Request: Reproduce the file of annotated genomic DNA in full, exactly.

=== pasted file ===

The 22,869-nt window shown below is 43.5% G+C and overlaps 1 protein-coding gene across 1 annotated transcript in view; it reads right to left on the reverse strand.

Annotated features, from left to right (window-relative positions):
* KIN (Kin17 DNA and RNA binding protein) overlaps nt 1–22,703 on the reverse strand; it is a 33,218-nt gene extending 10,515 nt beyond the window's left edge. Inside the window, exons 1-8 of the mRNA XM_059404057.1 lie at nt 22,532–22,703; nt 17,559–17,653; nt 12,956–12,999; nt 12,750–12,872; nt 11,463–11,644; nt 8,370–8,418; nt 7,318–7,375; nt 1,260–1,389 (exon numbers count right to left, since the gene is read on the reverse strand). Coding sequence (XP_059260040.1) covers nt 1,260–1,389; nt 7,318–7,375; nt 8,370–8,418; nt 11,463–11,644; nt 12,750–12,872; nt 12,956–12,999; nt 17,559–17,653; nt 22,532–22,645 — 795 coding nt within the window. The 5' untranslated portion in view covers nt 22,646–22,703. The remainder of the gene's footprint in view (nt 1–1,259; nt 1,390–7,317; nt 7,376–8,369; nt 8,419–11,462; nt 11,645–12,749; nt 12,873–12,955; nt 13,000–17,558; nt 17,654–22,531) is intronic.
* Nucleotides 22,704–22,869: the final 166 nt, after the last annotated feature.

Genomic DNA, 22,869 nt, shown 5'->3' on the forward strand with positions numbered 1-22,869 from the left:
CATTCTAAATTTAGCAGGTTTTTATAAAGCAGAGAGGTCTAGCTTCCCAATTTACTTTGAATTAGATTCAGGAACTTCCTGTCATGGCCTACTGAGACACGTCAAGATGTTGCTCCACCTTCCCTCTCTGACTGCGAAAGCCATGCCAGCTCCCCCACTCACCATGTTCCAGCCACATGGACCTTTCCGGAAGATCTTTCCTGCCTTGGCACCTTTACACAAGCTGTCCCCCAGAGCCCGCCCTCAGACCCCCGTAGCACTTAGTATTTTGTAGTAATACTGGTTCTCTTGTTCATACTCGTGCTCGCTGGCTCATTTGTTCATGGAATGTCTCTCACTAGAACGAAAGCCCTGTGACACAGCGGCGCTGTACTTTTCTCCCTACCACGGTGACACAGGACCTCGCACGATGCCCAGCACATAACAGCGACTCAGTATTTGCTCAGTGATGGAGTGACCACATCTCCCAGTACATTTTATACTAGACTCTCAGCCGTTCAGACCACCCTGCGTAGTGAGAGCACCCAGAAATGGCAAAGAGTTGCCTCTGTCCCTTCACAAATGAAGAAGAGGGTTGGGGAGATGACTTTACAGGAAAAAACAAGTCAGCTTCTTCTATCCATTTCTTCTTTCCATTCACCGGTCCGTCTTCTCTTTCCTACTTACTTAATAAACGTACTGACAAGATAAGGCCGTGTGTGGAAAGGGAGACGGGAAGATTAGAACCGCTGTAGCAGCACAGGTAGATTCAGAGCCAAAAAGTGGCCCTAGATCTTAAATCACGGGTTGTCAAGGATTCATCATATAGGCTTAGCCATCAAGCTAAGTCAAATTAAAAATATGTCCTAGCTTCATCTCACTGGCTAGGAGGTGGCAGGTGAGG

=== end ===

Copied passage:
The 22,869-nt window shown below is 43.5% G+C and overlaps 1 protein-coding gene across 1 annotated transcript in view; it reads right to left on the reverse strand.

Annotated features, from left to right (window-relative positions):
* KIN (Kin17 DNA and RNA binding protein) overlaps nt 1–22,703 on the reverse strand; it is a 33,218-nt gene extending 10,515 nt beyond the window's left edge. Inside the window, exons 1-8 of the mRNA XM_059404057.1 lie at nt 22,532–22,703; nt 17,559–17,653; nt 12,956–12,999; nt 12,750–12,872; nt 11,463–11,644; nt 8,370–8,418; nt 7,318–7,375; nt 1,260–1,389 (exon numbers count right to left, since the gene is read on the reverse strand). Coding sequence (XP_059260040.1) covers nt 1,260–1,389; nt 7,318–7,375; nt 8,370–8,418; nt 11,463–11,644; nt 12,750–12,872; nt 12,956–12,999; nt 17,559–17,653; nt 22,532–22,645 — 795 coding nt within the window. The 5' untranslated portion in view covers nt 22,646–22,703. The remainder of the gene's footprint in view (nt 1–1,259; nt 1,390–7,317; nt 7,376–8,369; nt 8,419–11,462; nt 11,645–12,749; nt 12,873–12,955; nt 13,000–17,558; nt 17,654–22,531) is intronic.
* Nucleotides 22,704–22,869: the final 166 nt, after the last annotated feature.

Genomic DNA, 22,869 nt, shown 5'->3' on the forward strand with positions numbered 1-22,869 from the left:
CATTCTAAATTTAGCAGGTTTTTATAAAGCAGAGAGGTCTAGCTTCCCAATTTACTTTGAATTAGATTCAGGAACTTCCTGTCATGGCCTACTGAGACACGTCAAGATGTTGCTCCACCTTCCCTCTCTGACTGCGAAAGCCATGCCAGCTCCCCCACTCACCATGTTCCAGCCACATGGACCTTTCCGGAAGATCTTTCCTGCCTTGGCACCTTTACACAAGCTGTCCCCCAGAGCCCGCCCTCAGACCCCCGTAGCACTTAGTATTTTGTAGTAATACTGGTTCTCTTGTTCATACTCGTGCTCGCTGGCTCATTTGTTCATGGAATGTCTCTCACTAGAACGAAAGCCCTGTGACACAGCGGCGCTGTACTTTTCTCCCTACCACGGTGACACAGGACCTCGCACGATGCCCAGCACATAACAGCGACTCAGTATTTGCTCAGTGATGGAGTGACCACATCTCCCAGTACATTTTATACTAGACTCTCAGCCGTTCAGACCACCCTGCGTAGTGAGAGCACCCAGAAATGGCAAAGAGTTGCCTCTGTCCCTTCACAAATGAAGAAGAGGGTTGGGGAGATGACTTTACAGGAAAAAACAAGTCAGCTTCTTCTATCCATTTCTTCTTTCCATTCACCGGTCCGTCTTCTCTTTCCTACTTACTTAATAAACGTACTGACAAGATAAGGCCGTGTGTGGAAAGGGAGACGGGAAGATTAGAACCGCTGTAGCAGCACAGGTAGATTCAGAGCCAAAAAGTGGCCCTAGATCTTAAATCACGGGTTGTCAAGGATTCATCATATAGGCTTAGCCATCAAGCTAAGTCAAATTAAAAATATGTCCTAGCTTCATCTCACTGGCTAGGAGGTGGCAGGTGAGG